Two flight attendants on Pope Francis’ papal plane were treated to first-class service on Thursday when the pope helped them officially tie the knot.
Francis spontaneously asked to conduct the wedding for Paula Podest and Carlos Ciufardi, flight attendants from Chile’s flagship carrier, LATAM. It was the first ever airborne papal wedding, The Associated Press reports.
The pope was on his way from Santiago to the northern Chilean city of Iquique when he met the couple, who have been together for more than 10 years and are civilly married, Crux reports. As they posed for snapshots with other crew members, Francis asked if the pair had been married in the church. When they said no, Francis, known for his off-the-cuff speeches and actions, reportedly replied, “Well, I’ll marry you.”
He asked to conduct the ceremony right then and there, and the shocked couple agreed. Francis apparently had a cardinal aboard the flight draft a wedding license, to ensure the marriage was properly done.
“He held our hands, blessed the rings, and he married us in the name of God,” Ciufardi told Crux.
Podest and Ciufardi told reporters on board the papal plane that they met while working for LATAM and were civilly married in 2010. They had planned a church wedding, but an earthquake apparently destroyed the building.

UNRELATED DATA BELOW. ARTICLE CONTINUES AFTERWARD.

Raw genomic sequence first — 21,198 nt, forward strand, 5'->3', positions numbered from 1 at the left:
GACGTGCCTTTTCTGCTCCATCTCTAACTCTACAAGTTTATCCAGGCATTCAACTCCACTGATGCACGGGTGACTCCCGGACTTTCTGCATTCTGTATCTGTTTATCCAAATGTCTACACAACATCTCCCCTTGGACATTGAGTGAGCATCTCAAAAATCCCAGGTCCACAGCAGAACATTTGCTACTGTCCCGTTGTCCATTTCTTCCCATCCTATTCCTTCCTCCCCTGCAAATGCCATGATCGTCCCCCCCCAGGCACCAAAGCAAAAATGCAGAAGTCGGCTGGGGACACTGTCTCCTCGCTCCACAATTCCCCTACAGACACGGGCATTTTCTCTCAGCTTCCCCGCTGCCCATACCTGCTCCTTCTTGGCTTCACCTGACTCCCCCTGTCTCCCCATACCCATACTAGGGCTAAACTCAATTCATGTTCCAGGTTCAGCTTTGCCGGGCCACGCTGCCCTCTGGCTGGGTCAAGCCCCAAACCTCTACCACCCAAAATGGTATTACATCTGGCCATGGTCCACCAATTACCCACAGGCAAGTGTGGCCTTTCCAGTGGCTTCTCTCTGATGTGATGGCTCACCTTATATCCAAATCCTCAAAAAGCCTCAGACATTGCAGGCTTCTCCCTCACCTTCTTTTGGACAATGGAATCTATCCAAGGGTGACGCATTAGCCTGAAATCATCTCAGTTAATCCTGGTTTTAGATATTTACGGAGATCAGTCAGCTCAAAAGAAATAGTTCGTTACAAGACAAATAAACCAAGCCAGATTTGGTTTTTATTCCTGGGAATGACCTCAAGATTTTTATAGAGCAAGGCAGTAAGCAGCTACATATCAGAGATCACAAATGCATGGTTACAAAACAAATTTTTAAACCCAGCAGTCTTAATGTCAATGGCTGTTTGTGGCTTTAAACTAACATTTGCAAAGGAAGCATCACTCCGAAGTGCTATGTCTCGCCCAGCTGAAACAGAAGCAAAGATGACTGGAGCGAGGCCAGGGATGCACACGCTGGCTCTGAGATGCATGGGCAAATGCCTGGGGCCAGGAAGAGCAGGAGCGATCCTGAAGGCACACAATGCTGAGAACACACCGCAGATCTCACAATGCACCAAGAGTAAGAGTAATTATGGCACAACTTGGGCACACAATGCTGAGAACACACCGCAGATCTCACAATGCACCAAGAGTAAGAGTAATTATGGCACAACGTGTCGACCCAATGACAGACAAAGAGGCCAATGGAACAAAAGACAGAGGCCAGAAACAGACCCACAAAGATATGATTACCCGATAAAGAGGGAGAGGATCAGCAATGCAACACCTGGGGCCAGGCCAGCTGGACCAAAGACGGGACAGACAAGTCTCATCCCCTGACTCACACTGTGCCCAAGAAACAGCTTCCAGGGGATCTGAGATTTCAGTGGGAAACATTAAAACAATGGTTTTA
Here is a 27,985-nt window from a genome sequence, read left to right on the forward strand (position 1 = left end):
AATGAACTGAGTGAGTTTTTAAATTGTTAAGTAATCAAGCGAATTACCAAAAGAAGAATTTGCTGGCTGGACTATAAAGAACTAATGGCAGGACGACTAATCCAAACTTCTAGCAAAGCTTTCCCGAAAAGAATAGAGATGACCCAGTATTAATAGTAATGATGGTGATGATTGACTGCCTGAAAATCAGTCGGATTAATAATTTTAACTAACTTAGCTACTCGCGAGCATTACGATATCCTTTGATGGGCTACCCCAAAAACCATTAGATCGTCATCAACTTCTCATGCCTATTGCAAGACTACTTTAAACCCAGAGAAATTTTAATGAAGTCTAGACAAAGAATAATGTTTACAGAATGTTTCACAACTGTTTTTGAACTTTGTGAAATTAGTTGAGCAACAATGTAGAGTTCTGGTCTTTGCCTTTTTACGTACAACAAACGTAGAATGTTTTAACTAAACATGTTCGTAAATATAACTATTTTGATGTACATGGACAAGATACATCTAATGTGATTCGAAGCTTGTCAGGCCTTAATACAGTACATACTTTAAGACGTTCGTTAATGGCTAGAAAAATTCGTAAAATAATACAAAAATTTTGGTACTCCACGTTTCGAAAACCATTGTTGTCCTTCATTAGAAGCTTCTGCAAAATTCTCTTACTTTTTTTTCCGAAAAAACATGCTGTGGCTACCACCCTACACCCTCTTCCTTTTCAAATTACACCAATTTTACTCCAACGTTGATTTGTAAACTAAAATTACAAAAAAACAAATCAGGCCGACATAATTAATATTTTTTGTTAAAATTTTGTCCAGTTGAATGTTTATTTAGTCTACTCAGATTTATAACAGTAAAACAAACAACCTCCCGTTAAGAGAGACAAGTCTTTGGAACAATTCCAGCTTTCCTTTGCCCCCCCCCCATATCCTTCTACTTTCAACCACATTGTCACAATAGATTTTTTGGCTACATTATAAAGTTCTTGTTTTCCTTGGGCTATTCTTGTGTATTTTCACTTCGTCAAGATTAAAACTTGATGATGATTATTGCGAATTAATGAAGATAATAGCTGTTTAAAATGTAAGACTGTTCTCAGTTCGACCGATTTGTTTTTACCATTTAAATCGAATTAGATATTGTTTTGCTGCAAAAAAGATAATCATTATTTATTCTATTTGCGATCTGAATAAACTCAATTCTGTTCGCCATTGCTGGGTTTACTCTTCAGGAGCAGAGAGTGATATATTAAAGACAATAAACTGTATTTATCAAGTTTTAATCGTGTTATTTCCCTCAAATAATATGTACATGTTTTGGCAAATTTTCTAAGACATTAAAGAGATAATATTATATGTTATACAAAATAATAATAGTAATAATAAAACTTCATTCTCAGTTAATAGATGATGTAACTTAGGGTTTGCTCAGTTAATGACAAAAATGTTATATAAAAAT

“What he said to us is very important: ‘This is the sacrament the world needs, the sacrament of marriage. Hopefully, this will motivate couples around the world to get married,’” Ciufardi said.
The Rev. James Martin, editor at large at the Catholic magazine America, told HuffPost that the impromptu wedding is a reminder of Francis’ pastoral concern for his flock.
“What message was the Pope sending? I don’t think it’s a message as much as a reminder that Pope Francis is, at heart, a priest,” Martin wrote in an email. “And a priest who is willing to take people where they are ― and when they are ready.”
The joyful wedding was something of a respite for the pope, whose weeklong trip to Chile and Peru has been fraught with tension. His time in Chile has been marred by protests and the burning of at nearly a dozen churches, as people voiced frustration with the church’s handling of the clergy sex abuse scandal in the country. Francis met and wept with survivors of abuse on Wednesday, and apologized for the damage caused by the church, the AP reports.
After another emotional meeting with Chile’s Mapuche indigenous, who are campaigning for recognition of their land and traditions, Francis heads to Iquique, a city that is home to a burgeoning migrant population. He will celebrate Mass in the city before traveling to Peru.
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